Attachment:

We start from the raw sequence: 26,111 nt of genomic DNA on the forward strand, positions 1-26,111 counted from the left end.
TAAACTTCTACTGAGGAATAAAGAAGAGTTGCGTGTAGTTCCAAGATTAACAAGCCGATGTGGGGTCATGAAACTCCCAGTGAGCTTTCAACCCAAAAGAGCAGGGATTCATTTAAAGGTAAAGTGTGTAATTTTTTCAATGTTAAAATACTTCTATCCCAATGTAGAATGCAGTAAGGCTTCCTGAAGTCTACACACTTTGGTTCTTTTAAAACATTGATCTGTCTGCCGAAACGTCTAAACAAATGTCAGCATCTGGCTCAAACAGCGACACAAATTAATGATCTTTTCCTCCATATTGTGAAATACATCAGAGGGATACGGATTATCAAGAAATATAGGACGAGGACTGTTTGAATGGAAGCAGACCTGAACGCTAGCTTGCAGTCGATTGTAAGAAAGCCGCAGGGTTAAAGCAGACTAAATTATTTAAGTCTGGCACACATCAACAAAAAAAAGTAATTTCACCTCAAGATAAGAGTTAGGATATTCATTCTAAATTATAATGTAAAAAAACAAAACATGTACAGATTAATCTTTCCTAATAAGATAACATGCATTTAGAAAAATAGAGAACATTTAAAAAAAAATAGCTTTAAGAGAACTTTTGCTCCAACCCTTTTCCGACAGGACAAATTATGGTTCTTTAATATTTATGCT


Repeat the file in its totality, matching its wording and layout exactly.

We start from the raw sequence: 26,111 nt of genomic DNA on the forward strand, positions 1-26,111 counted from the left end.
TAAACTTCTACTGAGGAATAAAGAAGAGTTGCGTGTAGTTCCAAGATTAACAAGCCGATGTGGGGTCATGAAACTCCCAGTGAGCTTTCAACCCAAAAGAGCAGGGATTCATTTAAAGGTAAAGTGTGTAATTTTTTCAATGTTAAAATACTTCTATCCCAATGTAGAATGCAGTAAGGCTTCCTGAAGTCTACACACTTTGGTTCTTTTAAAACATTGATCTGTCTGCCGAAACGTCTAAACAAATGTCAGCATCTGGCTCAAACAGCGACACAAATTAATGATCTTTTCCTCCATATTGTGAAATACATCAGAGGGATACGGATTATCAAGAAATATAGGACGAGGACTGTTTGAATGGAAGCAGACCTGAACGCTAGCTTGCAGTCGATTGTAAGAAAGCCGCAGGGTTAAAGCAGACTAAATTATTTAAGTCTGGCACACATCAACAAAAAAAAGTAATTTCACCTCAAGATAAGAGTTAGGATATTCATTCTAAATTATAATGTAAAAAAACAAAACATGTACAGATTAATCTTTCCTAATAAGATAACATGCATTTAGAAAAATAGAGAACATTTAAAAAAAAATAGCTTTAAGAGAACTTTTGCTCCAACCCTTTTCCGACAGGACAAATTATGGTTCTTTAATATTTATGCT